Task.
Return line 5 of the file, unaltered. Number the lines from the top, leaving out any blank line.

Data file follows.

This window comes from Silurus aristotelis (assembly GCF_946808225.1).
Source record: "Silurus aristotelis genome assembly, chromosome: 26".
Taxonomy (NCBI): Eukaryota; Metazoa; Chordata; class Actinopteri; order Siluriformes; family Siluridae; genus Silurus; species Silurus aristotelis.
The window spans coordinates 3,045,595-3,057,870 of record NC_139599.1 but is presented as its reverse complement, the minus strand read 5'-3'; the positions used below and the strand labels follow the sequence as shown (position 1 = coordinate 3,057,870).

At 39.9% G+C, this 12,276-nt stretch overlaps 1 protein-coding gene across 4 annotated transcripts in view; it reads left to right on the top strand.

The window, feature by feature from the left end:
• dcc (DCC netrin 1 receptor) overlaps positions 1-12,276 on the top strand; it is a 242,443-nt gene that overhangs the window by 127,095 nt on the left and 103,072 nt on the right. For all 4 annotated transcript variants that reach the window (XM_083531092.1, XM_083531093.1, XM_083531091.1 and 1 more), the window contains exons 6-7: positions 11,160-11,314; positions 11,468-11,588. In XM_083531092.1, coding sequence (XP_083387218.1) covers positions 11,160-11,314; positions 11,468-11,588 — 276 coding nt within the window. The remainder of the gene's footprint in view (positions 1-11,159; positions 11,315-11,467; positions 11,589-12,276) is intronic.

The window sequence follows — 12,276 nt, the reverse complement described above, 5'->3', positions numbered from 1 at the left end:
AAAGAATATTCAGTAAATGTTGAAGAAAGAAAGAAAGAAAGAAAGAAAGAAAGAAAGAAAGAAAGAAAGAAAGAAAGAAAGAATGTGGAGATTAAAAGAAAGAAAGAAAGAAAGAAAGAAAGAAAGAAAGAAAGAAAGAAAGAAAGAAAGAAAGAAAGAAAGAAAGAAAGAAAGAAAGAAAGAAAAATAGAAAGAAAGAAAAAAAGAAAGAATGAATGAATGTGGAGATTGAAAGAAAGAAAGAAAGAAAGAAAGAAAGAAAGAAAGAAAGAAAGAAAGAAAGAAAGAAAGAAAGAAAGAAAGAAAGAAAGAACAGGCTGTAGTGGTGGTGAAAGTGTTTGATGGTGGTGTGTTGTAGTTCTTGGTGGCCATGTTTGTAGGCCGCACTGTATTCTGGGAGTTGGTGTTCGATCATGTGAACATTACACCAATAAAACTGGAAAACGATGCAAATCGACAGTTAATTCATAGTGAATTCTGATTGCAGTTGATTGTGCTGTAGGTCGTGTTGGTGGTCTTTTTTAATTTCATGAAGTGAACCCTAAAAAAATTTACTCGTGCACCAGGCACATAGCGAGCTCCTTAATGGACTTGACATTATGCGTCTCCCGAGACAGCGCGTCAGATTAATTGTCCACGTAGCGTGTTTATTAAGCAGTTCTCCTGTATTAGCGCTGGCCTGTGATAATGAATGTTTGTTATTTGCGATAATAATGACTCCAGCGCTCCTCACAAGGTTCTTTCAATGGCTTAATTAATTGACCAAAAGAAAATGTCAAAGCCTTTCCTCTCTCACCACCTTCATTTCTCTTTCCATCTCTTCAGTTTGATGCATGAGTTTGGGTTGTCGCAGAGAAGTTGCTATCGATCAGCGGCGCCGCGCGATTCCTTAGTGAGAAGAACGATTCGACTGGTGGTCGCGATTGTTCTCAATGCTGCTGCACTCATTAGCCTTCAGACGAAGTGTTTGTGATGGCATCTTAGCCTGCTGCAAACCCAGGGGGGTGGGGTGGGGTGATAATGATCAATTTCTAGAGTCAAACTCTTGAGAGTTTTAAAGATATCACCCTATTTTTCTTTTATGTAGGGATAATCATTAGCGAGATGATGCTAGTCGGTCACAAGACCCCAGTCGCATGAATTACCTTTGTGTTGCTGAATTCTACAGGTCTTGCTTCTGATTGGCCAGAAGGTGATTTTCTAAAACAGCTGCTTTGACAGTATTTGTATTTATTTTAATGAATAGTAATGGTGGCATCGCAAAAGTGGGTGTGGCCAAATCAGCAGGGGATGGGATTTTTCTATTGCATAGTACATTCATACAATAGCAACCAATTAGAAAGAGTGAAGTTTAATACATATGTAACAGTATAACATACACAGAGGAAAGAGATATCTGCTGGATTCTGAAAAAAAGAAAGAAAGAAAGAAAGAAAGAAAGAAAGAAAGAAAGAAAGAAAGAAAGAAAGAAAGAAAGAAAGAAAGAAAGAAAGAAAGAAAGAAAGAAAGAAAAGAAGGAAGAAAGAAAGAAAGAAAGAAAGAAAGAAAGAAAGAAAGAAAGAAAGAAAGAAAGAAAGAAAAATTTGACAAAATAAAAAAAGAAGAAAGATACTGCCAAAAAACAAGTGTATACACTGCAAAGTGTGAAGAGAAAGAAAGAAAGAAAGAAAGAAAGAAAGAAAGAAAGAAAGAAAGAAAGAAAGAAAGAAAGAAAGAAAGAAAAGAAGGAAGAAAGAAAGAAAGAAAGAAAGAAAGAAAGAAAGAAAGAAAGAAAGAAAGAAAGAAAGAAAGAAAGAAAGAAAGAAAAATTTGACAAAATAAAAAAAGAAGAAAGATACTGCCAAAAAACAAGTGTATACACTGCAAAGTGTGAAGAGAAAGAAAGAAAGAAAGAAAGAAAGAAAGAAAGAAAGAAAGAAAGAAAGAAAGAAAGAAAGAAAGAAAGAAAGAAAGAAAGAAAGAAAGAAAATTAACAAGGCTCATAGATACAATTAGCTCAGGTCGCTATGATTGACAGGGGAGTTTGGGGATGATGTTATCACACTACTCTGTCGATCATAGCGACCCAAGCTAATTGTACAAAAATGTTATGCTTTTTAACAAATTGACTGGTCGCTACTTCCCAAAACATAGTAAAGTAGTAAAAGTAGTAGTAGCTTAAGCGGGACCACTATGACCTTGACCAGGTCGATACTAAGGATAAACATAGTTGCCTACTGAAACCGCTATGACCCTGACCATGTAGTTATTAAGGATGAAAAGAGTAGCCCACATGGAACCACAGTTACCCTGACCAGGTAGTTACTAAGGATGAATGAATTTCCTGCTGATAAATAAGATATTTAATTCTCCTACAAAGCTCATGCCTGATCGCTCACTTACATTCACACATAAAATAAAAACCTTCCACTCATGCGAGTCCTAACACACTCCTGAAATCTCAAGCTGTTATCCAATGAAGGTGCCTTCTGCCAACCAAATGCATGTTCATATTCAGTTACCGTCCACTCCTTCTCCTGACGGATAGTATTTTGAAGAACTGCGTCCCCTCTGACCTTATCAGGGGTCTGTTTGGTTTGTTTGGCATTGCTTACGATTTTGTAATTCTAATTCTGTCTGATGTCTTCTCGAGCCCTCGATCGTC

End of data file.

At 39.9% G+C, this 12,276-nt stretch overlaps 1 protein-coding gene across 4 annotated transcripts in view; it reads left to right on the top strand.